Every older Australian must be provided with the home care they need by the end of 2022.
This is the call from Council on the Ageing, which has issued the government with a deadline to make sure that by the end of next year, "all older people get the home care they need, when they need it".
The call follows the release of a damning royal commission report, which was made public on Monday.
The two-year inquiry was told countless tales of abuse and neglect, with its 2019 interim paper calling for a complete overhaul of a "woefully inadequate" system.
The report calls for home care packages to be approved within a month of assessment and for staff to receive a minimum amount of training, like in child care.
It includes 148 recommendations into the sector's future, including a greater focus on home care.
Council chief executive Ian Yates said it is time for the government to address systemic issues with home care, nursing home regulation, staffing and transparency.
"Australians want their care at home and must be supported to stay there as long as they can instead of being forced into residential care against their wishes," he said.
One in three aged care residents in Australia has suffered substandard care, according to the royal commission report which has urged sweeping reforms.
National Seniors Australia described the report as a "once in a lifetime opportunity to fix the neglect, abuse and unacceptable waiting times in aged care".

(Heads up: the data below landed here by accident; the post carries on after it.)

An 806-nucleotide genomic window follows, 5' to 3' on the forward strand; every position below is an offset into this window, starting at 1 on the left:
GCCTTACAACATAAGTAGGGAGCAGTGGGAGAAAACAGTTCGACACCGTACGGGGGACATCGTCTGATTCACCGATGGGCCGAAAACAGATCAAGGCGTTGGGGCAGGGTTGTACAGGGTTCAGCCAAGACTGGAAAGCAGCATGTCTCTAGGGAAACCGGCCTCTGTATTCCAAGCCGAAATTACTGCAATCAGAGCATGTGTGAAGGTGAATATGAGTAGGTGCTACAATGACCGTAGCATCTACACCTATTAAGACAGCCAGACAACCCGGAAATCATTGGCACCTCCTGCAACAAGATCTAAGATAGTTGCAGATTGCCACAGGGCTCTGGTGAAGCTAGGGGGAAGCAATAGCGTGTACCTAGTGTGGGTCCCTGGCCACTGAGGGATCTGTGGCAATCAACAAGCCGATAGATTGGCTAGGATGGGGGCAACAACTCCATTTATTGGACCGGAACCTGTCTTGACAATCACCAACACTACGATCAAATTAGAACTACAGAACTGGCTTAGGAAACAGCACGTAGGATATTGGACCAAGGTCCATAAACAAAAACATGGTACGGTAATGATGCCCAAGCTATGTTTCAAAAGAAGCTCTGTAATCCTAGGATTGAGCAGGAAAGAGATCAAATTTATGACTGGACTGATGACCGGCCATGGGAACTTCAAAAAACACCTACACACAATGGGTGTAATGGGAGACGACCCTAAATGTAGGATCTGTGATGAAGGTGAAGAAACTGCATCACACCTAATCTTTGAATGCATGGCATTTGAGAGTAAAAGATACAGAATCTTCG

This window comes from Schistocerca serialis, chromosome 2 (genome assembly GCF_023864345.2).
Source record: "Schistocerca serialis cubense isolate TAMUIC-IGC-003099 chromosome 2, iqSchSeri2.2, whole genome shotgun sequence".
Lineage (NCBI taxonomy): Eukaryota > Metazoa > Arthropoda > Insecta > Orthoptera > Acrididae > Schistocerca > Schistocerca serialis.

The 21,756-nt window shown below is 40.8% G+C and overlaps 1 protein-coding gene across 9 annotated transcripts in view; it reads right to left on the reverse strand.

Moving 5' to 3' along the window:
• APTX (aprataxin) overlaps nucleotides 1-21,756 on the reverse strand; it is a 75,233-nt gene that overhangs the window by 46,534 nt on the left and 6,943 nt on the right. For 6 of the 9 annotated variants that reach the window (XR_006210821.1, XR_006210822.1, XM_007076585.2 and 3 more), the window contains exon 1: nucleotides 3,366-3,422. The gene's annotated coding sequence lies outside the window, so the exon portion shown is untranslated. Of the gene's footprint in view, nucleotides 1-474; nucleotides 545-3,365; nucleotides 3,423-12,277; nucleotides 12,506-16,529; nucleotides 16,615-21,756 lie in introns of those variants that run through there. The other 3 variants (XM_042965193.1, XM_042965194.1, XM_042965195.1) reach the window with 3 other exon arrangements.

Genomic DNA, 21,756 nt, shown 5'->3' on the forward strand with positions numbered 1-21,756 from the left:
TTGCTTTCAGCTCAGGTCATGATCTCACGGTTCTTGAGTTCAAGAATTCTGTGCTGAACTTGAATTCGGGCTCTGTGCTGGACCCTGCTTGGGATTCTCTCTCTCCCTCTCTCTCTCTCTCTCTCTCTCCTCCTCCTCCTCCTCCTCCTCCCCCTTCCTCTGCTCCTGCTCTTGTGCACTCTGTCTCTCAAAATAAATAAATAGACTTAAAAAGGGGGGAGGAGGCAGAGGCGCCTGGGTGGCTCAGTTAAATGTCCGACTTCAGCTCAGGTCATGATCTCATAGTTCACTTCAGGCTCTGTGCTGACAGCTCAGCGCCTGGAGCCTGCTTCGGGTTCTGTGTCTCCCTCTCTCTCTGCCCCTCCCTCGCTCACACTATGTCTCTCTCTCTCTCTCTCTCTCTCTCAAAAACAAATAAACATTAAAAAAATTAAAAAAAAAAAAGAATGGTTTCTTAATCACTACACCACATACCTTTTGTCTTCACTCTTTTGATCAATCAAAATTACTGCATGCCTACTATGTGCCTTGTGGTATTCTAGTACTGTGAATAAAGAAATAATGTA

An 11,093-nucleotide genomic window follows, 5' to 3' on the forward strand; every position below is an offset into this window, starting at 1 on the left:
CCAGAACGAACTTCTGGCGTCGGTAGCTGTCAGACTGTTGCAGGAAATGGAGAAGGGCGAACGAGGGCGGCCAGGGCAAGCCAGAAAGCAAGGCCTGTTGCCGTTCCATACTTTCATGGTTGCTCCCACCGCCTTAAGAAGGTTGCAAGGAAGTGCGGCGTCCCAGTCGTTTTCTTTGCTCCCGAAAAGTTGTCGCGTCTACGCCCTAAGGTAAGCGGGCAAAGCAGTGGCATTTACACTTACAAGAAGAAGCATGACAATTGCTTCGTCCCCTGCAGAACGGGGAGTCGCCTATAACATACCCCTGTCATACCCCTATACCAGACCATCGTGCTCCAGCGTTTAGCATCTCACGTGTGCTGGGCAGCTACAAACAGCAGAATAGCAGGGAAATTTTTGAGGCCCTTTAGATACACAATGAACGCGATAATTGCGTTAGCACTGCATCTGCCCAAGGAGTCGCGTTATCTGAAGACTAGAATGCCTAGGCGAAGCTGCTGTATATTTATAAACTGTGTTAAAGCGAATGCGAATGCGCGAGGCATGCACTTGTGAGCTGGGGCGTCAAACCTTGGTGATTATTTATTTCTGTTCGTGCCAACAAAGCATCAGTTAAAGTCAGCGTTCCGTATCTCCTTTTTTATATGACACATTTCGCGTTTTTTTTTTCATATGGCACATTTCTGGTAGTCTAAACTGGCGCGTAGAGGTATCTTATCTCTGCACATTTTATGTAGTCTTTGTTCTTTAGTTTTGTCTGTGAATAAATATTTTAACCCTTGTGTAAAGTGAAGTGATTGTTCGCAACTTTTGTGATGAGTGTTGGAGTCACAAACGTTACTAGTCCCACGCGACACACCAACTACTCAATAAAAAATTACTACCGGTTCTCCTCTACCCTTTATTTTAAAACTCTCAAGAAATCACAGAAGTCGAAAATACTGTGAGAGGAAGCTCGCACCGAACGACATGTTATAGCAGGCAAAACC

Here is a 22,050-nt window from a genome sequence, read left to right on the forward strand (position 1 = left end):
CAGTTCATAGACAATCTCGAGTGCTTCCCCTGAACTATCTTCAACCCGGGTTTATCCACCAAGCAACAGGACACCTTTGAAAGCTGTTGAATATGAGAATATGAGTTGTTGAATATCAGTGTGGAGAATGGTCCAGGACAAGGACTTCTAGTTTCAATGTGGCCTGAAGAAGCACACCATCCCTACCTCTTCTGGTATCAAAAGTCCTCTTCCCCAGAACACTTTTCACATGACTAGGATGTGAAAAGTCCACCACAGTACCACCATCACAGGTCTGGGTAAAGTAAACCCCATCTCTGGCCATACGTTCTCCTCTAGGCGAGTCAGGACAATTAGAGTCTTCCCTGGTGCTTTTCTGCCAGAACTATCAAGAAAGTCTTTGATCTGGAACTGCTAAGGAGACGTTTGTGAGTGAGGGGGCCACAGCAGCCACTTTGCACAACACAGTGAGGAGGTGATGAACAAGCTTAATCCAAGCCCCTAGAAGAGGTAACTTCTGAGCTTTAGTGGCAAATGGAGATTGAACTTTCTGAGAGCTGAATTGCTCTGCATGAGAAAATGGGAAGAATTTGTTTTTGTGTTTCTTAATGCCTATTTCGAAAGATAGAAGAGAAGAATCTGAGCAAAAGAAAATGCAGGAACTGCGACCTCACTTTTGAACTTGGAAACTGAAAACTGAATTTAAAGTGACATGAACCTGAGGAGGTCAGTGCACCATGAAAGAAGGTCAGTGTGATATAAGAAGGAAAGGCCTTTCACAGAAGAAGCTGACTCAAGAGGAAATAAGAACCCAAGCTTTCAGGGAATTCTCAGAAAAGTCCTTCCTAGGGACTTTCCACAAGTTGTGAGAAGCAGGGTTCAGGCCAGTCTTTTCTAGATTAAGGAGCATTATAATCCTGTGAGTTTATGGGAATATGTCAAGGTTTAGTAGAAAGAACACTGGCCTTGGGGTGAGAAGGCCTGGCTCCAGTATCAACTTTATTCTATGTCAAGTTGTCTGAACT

Chief executive Professor John McCallum, who was called four times to the Royal Commission says tearing up the Aged Care Act and replacing it with one basedon individual rights is a good start.
"It is time to put the "care" back into aged care otherwise these rights aren't honoured," Professor McCallum said.
He said the strong emphasis on fixing home care is long overdue, with more than 100,000 Australians on the waiting list for a Commonwealth Home Care Package.
"If we want to transform the system the emphasis must be on home care. It's the pivot point for transformational change."
National Seniors chief advocate, Ian Henschke, pointed to the unacceptable number of deaths on the waiting list.
"We heard from the Royal Commission, in one 12 month period 16,000 older Australians died waiting for their approved level of home care," Mr Henschke said.
"The government needs to especially target the waiting lists of higher levels of home care for patients with dementia and high levels of disability."
In response, Scott Morrison pledged an initial $452 million to bolster the sector, with more funding flagged in the May federal budget.
Professor McCallum welcomed the funding announcement but said it was just a start.
"We're on a five-year journey for change. We have said all along it's not just about the money," he said.
The Prime Minister said the findings provided the government with a once-in-a-generation opportunity to overhaul the system.
"It will test my government, the budget and test the parliament," he said.
Health Minister Greg Hunt said $18 million would go towards tougher oversight of the government's home care packages.
Some $32 million will go to the Aged Care Quality and Safety Commission and more regulation on the use of restraints in care.
Nearly $190 million will go to residential care providers and $90 million to create a fund to help facilities facing financial challenges.
The report also found up to 18 per cent of residents had been either physically or sexually assaulted, the commission determined.
It also concluded more than 30 per cent of residents had experienced substandard care, a reflection on the poor quality of some providers and "fundamental systemic flaws" in system design and governance.
"People receiving aged care deserve better. The Australian community is entitled to expect better," the commissioners wrote.
It also wants anti-psychotic drugs to be prescribed by a psychiatrist or a geriatrician, so their use can be restricted in residential settings.
An interim inquiry report found there was an overuse of drugs to restrain residents.